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4 Alternative Solutions If Your IVA is Rejected

An Individual Voluntary Arrangement, commonly known as an IVA, is a legally binding agreement between you and your creditors that helps you pay off your debt in an affordable way. 

An Insolvency Practitioner (IP) will assess your income and expenditure to determine how much you can afford to pay. Your IP will then put a repayment plan forward to your creditors, detailing why you’ll be paying the amount suggested. It is at this point that your IVA can be rejected by your creditors. 

If your IVA is rejected, this does not stop your IP putting forward another repayment plan to your creditors. However, if your IVA is rejected again, or if you have come to the conclusion that an IVA debt solution isn’t right for you, then it should be a comfort to know that there are other options available which could help you in your financial situation. 

We have put together some of the pros and cons of debt consolidation, bankruptcy, a debt management plan, and a debt relief order, to hopefully help you decide on the best option for you.

1) Debt Consolidation Loan

Debt consolidation is a term used when you have several debts which you decide to combine into one loan. This can be done by taking out a new loan in order to pay off your original loans. There are a few pros and cons to debt consolidation. We have listed some of these below.


  • All of your debts will be in one place.
  • Once the original loans are paid off in full, you will no longer be threatened with legal action by the initial creditors. 
  • The debt of your new loan can be repaid through monthly installments. As It’s only one loan that you’re repaying, the interest rates can be much lower, making it more affordable.


  • If you have poor credit, then it’s unlikely that you’ll be approved for a new and bigger loan. 
  • If you are approved, then the interest rate could still be high, although you’ll only be paying for one loan.
  • There may be extra costs involved so it is important that you seek impartial advice.


2) Debt Management Plan

A debt management plan is an informal arrangement between you and your creditors where you use a third-party company to set up the plan and distribute money to them. As with debt consolidation, there are a few pros and cons to a debt management plan and we have listed some of these below.


  • It can be relatively easy to arrange.
  • You can make one regular monthly payment. 
  • You pay back your debt in full, but at an affordable rate for you through reduced monthly payments.


  • Your debts must be paid in full.
  • If your creditors decide they are no longer happy with the informal arrangement that you agreed upon, then they could still take legal action against you.
  • It could take longer for you to be debt-free than other formal debt solutions.

3) Bankruptcy Pros and Cons

Bankruptcy is a legal status which allows you to obtain a clean slate. If you owe less than £30,000, then you might be able to get a debt relief order (see more on this below). But in terms of bankruptcy, there are a few pros and cons to consider. We have listed some of these below.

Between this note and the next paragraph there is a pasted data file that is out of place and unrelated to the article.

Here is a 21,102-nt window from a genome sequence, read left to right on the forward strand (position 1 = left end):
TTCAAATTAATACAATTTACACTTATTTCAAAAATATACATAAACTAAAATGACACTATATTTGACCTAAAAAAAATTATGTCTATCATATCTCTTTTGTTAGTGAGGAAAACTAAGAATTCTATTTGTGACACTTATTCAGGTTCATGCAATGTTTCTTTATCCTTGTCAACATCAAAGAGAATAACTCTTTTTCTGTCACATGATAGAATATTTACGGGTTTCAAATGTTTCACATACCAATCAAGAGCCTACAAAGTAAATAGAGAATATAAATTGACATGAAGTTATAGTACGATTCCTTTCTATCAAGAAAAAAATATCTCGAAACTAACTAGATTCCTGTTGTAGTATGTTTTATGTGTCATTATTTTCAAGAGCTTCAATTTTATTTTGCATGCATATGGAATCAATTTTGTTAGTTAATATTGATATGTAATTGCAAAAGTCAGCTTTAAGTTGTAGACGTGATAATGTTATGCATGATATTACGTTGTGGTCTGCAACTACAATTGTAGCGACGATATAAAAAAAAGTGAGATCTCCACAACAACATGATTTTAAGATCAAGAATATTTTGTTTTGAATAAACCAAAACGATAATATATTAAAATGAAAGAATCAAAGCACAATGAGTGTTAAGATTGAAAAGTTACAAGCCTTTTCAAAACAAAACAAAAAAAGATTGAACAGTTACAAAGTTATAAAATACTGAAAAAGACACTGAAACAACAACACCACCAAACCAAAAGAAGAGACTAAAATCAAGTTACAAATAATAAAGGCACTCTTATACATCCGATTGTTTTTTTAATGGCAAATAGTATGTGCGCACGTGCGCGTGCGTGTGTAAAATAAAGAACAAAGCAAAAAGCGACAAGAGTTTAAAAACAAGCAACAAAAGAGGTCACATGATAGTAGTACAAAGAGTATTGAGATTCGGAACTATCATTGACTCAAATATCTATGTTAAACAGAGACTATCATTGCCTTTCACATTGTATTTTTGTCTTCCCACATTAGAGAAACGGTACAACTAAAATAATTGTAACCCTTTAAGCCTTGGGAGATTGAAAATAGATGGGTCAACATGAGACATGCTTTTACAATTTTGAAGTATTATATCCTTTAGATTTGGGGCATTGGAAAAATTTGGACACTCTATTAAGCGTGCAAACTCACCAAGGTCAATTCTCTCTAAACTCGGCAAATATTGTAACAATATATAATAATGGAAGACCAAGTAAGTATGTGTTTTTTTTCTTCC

• Most types of debt can be written off if you cannot pay them.
  • Once declared bankrupt, creditors can no longer take legal action against you. 
  • In most cases you will be discharged from Bankruptcy after 12 months.


  • Some of your assets may be taken from you and divided equally to pay off your creditors.
  • Your bankruptcy is publicly available information. Details will be published in the London Gazette and on the Insolvency Register.
  • If you have a business, this can be taken from you or sold.

4) Debt Relief Order Pros and Cons

A Debt Relief Order (DRO) is an alternative to bankruptcy if you have limited assets and affordability. There are a few pros and cons to a DRO and we have listed some of these below.


  • Any future interest and charges will be frozen on any debt you owe. 
  • Your creditors will no longer be able to take legal action against you.
  • Your DRO will only last twelve months after which any debts will be written off.


  • To be considered for a DRO, you must meet certain criteria, such as your debts must not exceed £30,000 and you must reside in England, Wales or Northern Ireland. Also, your surplus income must not exceed £90 per month.
  • Homeowners are not allowed to apply for a DRO.
  • Your DRO will go public, appearing on the public register.

Now that we have detailed some of the pros and cons to various debt solutions, you may find it easier to decide which option will suit you best. However, if you are still in need of IVA debt help, then contact us today.

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May not be suitable in all circumstances, Fees may apply, your credit rating may be affected.

Disclaimer: For guidance only. Financial information entered must be accurate and would require verification. Other factors will influence your most suitable debt solution.

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